Cottage Grove                        Heath Webb, a junior in forest management, received a $6000 Albert Powers, Sr. Scholarship

Dallas              Mychal Westendorf, a freshman in Forest Engineering, received a $4000 Oregon Forest Industries Council Scholarship

Dayton             Eric Nygren, a freshman in forest engineering, received a $2300 Eula M. Ten Eyck Scholarship and a $2700 Dan Graham Scholarship

Drain               William Hollamon, a junior in wood science and technology, received a $7000 Dorothy D. Hoener Memorial Scholarship, a $1000 B.D. Mitchell and H.R. Blacketor Scholarship, and a $3000 Richardson Scholarship

Dundee           Garrett Duyck, a senior in natural resources, received a $2100 Rex Brown Memorial Scholarship, and a $5900 DeMuth Forestry Scholarship

Eugene            Jasmine Adams, a freshman in renewable materials, received a $2600 Portland Hoo Hoo Club Scholarship and a $1400 Campbell Group Scholarship; Steven Huff, a junior in forest management, received a $4000 Francis Jepson Memorial Scholarship and a $2000 Robert E. and Hedy M. Snow Scholarship

Forest Grove  Alex Van Loo, a junior in forest engineering, received a $5000 Oregon Forest Industries Council Scholarship

Glide               Sara Smaha, a senior in Natural Resources, received a $4000 Gordon and Priscilla Duncan Scholarship

Harrisburg      Benjamin Sundberg, a senior in wood science and technology, received a $7000 Dorothy D. Hoener Memorial Scholarship, a $1000 Joseph Strehle Scholarship, and a $3000 Richardson Scholarship

Hillsboro         Shane Prohaska, a junior in forest engineering, received a $7000 Dorothy D. Hoener Memorial Scholarship and a $1000 John W. Warjone Scholarship

Jefferson         Kayla Naas, a freshman in renewable materials, received a $4200 Harold “Bud” Freres Scholarship and a $1500 Richardson Scholarship

Keizer             Allen Stevens, sophomore in forest engineering, received a $7000 Dorothy D. Hoener Memorial Scholarship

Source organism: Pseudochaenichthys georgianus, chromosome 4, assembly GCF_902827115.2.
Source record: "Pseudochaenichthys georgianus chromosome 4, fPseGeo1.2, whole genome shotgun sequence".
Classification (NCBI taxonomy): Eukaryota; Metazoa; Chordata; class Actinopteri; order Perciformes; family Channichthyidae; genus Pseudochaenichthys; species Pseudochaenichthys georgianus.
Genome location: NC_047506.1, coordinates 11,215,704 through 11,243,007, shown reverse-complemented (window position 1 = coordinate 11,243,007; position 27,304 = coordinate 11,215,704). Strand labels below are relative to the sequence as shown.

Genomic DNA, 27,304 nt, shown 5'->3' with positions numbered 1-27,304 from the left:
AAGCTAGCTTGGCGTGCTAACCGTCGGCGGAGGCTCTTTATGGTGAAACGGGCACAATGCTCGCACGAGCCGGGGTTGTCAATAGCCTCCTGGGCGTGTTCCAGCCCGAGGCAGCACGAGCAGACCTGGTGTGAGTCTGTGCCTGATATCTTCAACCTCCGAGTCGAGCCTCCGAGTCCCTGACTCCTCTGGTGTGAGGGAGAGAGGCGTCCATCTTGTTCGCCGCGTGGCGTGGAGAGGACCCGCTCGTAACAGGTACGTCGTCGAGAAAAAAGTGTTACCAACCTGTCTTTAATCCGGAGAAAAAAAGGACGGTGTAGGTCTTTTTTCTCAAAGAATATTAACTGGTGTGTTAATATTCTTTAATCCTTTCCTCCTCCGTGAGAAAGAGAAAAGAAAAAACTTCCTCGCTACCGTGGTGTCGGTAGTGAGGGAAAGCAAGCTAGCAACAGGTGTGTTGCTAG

Medford          Jared White, a freshman in renewable materials, received a $3000 Richardson Scholarship

Myrtle Point   Karl Smith, a sophomore in forest engineering, received a $4000 Weyerhaeuser Company Foundation Scholarship

Newport          Andrew Bartoldus, a senior in forest engineering, received a $7000 Dorothy D. Hoener Memorial Scholarship and a $1000 Burton E. and Mary Jane Jeppesen Oregon Small Woodlands Scholarship

Oakland          Chet Miller, a senior in forest engineering, received a $4000 C. Wylie Smith Scholarship and a $4000 Glenn and Josephine Thompson Scholarship

Philomath        Derek Gourley, a junior in forest management, received a $6000 Helen and Charles Fulton Memorial Scholarship

Portland          Max Blasdel, a sophomore in natural resources, received a $4000 Forestry Legacy Scholarship and a $1000 Forestry Natural Resources Program Scholarship; Jessica Kessinger, a freshman in forest engineering, received a $4000 Oregon Small Woodlands Scholarship; Sara Lynch, a senior in recreation resource management, received a $7600 Autzen Foundation Scholarship; Matthew McKenzie, a sophomore in Forest Management, received a $1000 Jay B. Hann, Jr. Scholarship and a $5000 Francis R. McCabe Memorial Scholarship; Camille Moyers, a junior in renewable materials, received a $6000 Weyerhaeuser Company Foundation Scholarship and a $3000 Richardson Scholarship; Jeremy Porter, a senior in forest management, received a $2400 Robert F. Keniston Memorial Scholarship, a $1500 Schutz Family Education “Forestry Ambassador” Scholarship, and a $2000 Durward “Ben” F. Slater Memorial Scholarship